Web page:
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Matthew R. Hodler

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Matthew R. Hodler

This article focuses on the structures of elite-performance swimming in order to explore the interdependent relationships among the processes of commodification, commercialization, and modern sport. I use Michael Phelps’s status as a professional swimmer who swims in the Olympics to explicate the roles sporting structures play in the commercialization and commodification of the Olympics specifically and elite sport in general. I trace the eligibility rules of USA Swimming to demonstrate how Phelps’s career coincides with a reformation of the meanings of eligibility over the last four decades that shifts away from the oppositional amateur/professional binary and towards concerns of drug use and personal conduct. This shift occurs alongside an expansion of Olympics as televised spectacle and within the rise of neoliberal social, economic, and political policies.

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Matthew Hodler and Callie Batts Maddox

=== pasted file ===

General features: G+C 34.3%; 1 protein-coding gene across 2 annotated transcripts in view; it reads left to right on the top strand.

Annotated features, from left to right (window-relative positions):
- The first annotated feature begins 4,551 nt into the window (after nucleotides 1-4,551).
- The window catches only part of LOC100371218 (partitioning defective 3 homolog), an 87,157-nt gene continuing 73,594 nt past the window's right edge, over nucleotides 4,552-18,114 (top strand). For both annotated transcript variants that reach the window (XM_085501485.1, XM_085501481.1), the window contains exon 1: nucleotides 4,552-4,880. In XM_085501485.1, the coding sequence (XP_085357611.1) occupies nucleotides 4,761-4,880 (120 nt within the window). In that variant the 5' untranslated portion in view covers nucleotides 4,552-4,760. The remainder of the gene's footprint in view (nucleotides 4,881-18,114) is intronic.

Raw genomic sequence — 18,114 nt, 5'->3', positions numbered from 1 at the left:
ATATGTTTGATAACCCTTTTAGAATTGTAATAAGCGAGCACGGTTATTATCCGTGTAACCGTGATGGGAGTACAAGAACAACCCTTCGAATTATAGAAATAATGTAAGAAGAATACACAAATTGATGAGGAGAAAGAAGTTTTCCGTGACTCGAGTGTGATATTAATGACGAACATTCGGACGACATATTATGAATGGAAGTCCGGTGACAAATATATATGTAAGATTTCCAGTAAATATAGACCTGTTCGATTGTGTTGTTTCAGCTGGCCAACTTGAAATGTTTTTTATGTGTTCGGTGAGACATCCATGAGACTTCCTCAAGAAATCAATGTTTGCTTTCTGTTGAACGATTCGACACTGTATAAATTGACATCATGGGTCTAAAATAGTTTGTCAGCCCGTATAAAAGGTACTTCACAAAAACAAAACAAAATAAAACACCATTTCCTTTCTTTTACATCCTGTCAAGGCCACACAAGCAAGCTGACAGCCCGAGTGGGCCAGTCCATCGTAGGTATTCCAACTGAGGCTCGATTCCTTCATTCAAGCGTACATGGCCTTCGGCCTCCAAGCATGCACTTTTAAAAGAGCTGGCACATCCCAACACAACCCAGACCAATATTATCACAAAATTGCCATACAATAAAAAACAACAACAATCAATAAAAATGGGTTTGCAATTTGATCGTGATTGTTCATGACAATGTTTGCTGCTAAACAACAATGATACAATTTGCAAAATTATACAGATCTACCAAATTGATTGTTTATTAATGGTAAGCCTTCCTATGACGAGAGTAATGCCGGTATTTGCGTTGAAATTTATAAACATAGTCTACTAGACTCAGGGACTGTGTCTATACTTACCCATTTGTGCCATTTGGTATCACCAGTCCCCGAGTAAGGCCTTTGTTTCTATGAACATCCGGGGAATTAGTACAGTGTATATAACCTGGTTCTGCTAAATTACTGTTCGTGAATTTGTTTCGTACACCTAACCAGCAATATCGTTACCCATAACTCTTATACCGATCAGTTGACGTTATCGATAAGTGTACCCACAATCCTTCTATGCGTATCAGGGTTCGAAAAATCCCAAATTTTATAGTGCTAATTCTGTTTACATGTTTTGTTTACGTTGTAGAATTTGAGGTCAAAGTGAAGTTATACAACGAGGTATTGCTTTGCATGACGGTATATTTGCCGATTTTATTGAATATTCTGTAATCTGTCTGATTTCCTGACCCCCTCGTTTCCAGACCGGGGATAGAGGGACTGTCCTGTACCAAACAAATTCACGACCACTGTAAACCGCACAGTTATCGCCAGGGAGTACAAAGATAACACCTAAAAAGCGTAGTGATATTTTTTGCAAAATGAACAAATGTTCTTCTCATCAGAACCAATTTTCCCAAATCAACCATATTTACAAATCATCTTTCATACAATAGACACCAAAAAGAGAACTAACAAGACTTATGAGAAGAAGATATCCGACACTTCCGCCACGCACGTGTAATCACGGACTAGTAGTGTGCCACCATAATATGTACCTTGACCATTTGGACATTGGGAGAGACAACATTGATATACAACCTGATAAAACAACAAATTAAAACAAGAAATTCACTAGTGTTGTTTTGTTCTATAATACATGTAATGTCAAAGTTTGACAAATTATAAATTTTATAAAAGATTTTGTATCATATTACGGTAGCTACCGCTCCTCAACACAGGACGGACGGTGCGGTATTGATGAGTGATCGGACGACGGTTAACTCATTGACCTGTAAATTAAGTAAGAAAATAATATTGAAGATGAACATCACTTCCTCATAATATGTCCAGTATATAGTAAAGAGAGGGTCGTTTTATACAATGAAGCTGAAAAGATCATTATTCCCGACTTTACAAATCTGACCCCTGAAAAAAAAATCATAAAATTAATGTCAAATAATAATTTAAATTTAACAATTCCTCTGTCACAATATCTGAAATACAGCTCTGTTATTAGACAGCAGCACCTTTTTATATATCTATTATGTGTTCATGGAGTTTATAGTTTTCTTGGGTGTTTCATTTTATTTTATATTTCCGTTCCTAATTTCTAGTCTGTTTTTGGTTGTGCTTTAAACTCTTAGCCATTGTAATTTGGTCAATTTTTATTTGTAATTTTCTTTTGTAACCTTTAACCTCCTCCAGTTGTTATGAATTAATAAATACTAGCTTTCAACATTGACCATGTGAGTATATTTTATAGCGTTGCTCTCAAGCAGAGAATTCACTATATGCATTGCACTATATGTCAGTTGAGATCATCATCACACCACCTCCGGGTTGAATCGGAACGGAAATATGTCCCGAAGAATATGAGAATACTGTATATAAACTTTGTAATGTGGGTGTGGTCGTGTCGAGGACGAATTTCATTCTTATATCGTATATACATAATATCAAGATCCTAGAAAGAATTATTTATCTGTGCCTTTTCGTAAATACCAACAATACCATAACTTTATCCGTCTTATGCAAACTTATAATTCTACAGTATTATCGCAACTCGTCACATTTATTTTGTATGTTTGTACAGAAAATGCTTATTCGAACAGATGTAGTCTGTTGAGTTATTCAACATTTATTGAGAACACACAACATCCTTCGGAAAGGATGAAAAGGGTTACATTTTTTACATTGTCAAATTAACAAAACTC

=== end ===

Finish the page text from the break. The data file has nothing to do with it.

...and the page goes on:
Miami University has used Native American imagery to promote itself since its founding. In 1929, Miami teams began using the racist term Redsk*ns. In 1996–1997, they changed the name to RedHawks. Despite the strengthening relationship between the university and the tribe, the racist mascot imagery remained visible in the university community. In 2017–2018, the university returned to Native American imagery by unveiling a new “Heritage Logo” to represent a commitment to restoring the Myaamia language and culture. In this paper, the authors used tribal critical race theory to analyze how the Heritage Logo represents a point of interest convergence, where symbols of the tribe signal acceptance and recognition of the Myaamia people, while institutional racism and the possessive investment of whiteness are left ignored and unaddressed.